Factors associated with unprotected anal intercourse between HIV-positive men and regular male partners in a Sydney cohort

K. Begley*, D. J. Chan, S. Jeganathan, M. Batterham, D. E. Smith

*Corresponding author for this work

Research output: Contribution to journalArticle

10 Citations (Scopus)


Blood plasma HIV-RNA load (BPVL) is the strongest predictor of HIV-1 transmission during sex. Unprotected anal intercourse (UAI) is the highest risk activity for transmission among men who have sex with men (MSM). Awareness of BPVL may influence rates of UAI. We assessed whether optimism towards antiretroviral therapy (ART) and/or biomedical factors influenced sexual activities with regular partners. Questionnaires were administered to 109 HIV-positive MSM participating in a cross-sectional study of BPVL and seminal viral load. The survey assessed HIV transmission beliefs and sexual practices with regular male partners in the past three months. Sixty-nine of 109 (63.3%) had been in a regular relationship and 42 reported having had anal sex. Unprotected receptive anal intercourse without ejaculation (URAI - e) was associated with awareness that their most recent BPVL was detectable (>50 RNA copies/mL) and not taking ART. Receptive UAI with ejaculation (URAI + e) was associated with not taking ART, having a sexually transmissible infection and having an HIV-positive partner; the latter was also associated with insertive UAI with ejaculation (UIAI + e). Treatment optimism was not associated with UAI. In this cohort, sexual practices were based more upon knowledge of biomedical factors rather than attitudes regarding transmission risks.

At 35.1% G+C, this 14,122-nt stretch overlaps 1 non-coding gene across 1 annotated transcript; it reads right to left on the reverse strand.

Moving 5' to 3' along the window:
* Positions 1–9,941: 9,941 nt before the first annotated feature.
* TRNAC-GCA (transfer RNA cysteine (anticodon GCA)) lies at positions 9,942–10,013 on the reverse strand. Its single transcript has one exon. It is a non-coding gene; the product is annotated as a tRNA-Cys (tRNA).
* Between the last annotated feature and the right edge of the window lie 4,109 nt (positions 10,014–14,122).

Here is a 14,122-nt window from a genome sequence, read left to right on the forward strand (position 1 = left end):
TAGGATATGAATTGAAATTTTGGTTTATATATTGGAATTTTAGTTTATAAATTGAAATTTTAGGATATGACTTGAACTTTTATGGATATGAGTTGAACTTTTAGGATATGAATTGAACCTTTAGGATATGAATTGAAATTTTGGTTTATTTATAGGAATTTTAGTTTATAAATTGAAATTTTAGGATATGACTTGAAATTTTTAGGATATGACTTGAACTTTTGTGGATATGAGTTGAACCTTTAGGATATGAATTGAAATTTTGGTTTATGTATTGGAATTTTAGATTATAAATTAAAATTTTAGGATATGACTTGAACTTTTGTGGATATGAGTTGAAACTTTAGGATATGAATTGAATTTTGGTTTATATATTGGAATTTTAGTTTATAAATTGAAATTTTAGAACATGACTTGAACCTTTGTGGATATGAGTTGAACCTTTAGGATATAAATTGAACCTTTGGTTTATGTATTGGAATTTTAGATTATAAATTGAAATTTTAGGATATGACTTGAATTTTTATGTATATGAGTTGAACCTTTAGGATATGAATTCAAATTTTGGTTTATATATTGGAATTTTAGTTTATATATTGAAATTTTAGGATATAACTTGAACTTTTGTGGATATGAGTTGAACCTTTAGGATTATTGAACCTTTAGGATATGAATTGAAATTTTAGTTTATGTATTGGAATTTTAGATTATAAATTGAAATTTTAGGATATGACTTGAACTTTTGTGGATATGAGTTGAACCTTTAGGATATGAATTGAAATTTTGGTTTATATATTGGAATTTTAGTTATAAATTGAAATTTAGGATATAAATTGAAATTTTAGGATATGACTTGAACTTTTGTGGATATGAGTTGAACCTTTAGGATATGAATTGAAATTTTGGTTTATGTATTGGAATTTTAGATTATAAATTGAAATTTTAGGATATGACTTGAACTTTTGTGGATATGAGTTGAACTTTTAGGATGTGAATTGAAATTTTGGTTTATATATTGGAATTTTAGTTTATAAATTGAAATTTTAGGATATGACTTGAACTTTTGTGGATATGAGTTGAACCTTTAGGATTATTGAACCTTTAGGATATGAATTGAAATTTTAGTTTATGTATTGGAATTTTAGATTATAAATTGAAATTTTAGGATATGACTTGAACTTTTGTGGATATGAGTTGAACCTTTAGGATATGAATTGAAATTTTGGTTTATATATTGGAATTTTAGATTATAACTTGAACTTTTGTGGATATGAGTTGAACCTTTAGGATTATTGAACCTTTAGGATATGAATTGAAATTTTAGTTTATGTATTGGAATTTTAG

Original languageEnglish
Pages (from-to)704-707
Number of pages4
JournalInternational Journal of STD and AIDS
Issue number10
Publication statusPublished - Oct 2009
Externally publishedYes



  • Antiretroviral therapy
  • Behaviour
  • Beliefs
  • HIV transmission
  • Unprotected anal intercourse

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